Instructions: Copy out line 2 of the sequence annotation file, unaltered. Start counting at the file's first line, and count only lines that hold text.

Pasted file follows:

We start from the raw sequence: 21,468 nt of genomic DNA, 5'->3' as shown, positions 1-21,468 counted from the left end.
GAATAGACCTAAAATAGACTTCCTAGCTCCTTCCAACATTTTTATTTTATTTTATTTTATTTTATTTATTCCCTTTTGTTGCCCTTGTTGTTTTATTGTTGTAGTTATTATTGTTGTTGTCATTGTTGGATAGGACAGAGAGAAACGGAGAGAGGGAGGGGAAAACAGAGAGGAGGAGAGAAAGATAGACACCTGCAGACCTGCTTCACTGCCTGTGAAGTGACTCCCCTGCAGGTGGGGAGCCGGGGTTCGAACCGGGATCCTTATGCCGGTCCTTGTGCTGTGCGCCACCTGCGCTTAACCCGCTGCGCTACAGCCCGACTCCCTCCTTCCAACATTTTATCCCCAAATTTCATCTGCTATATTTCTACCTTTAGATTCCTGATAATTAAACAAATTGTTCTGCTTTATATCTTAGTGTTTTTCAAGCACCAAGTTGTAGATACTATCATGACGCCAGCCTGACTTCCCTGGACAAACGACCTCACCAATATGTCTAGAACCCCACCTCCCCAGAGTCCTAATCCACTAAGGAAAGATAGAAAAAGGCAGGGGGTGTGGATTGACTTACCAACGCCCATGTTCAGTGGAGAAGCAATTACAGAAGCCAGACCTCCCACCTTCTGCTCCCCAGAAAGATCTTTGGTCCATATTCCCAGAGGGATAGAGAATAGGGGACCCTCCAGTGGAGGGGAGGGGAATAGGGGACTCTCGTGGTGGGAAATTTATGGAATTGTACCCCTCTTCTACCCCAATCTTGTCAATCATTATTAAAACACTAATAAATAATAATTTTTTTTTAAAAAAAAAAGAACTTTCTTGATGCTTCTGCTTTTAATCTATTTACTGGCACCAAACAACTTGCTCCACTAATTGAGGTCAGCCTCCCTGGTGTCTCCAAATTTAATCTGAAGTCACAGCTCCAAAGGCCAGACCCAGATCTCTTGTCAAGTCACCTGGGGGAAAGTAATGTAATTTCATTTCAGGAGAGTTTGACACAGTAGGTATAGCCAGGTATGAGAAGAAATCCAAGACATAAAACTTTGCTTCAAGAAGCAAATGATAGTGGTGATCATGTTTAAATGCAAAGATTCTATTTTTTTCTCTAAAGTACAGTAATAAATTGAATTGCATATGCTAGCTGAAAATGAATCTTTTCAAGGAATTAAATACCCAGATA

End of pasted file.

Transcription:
GAATAGACCTAAAATAGACTTCCTAGCTCCTTCCAACATTTTTATTTTATTTTATTTTATTTTATTTATTCCCTTTTGTTGCCCTTGTTGTTTTATTGTTGTAGTTATTATTGTTGTTGTCATTGTTGGATAGGACAGAGAGAAACGGAGAGAGGGAGGGGAAAACAGAGAGGAGGAGAGAAAGATAGACACCTGCAGACCTGCTTCACTGCCTGTGAAGTGACTCCCCTGCAGGTGGGGAGCCGGGGTTCGAACCGGGATCCTTATGCCGGTCCTTGTGCTGTGCGCCACCTGCGCTTAACCCGCTGCGCTACAGCCCGACTCCCTCCTTCCAACATTTTATCCCCAAATTTCATCTGCTATATTTCTACCTTTAGATTCCTGATAATTAAACAAATTGTTCTGCTTTATATCTTAGTGTTTTTCAAGCACCAAGTTGTAGATACTATCATGACGCCAGCCTGACTTCCCTGGACAAACGACCTCACCAATATGTCTAGAACCCCACCTCCCCAGAGTCCTAATCCACTAAGGAAAGATAGAAAAAGGCAGGGGGTGTGGATTGACTTACCAACGCCCATGTTCAGTGGAGAAGCAATTACAGAAGCCAGACCTCCCACCTTCTGCTCCCCAGAAAGATCTTTGGTCCATATTCCCAGAGGGATAGAGAATAGGGGACCCTCCAGTGGAGGGGAGGGGAATAGGGGACTCTCGTGGTGGGAAATTTATGGAATTGTACCCCTCTTCTACCCCAATCTTGTCAATCATTATTAAAACACTAATAAATAATAATTTTTTTTTAAAAAAAAAAGAACTTTCTTGATGCTTCTGCTTTTAATCTATTTACTGGCACCAAACAACTTGCTCCACTAATTGAGGTCAGCCTCCCTGGTGTCTCCAAATTTAATCTGAAGTCACAGCTCCAAAGGCCAGACCCAGATCTCTTGTCAAGTCACCTGGGGGAAAGTAATGTAATTTCATTTCAGGAGAGTTTGACACAGTAGGTATAGCCAGGTATGAGAAGAAATCCAAGACATAAAACTTTGCTTCAAGAAGCAAATGATAGTGGTGATCATGTTTAAATGCAAAGATTCTATTTTTTTCTCTAAAGTACAGTAATAAATTGAATTGCATATGCTAGCTGAAAATGAATCTTTTCAAGGAATTAAATACCCAGATA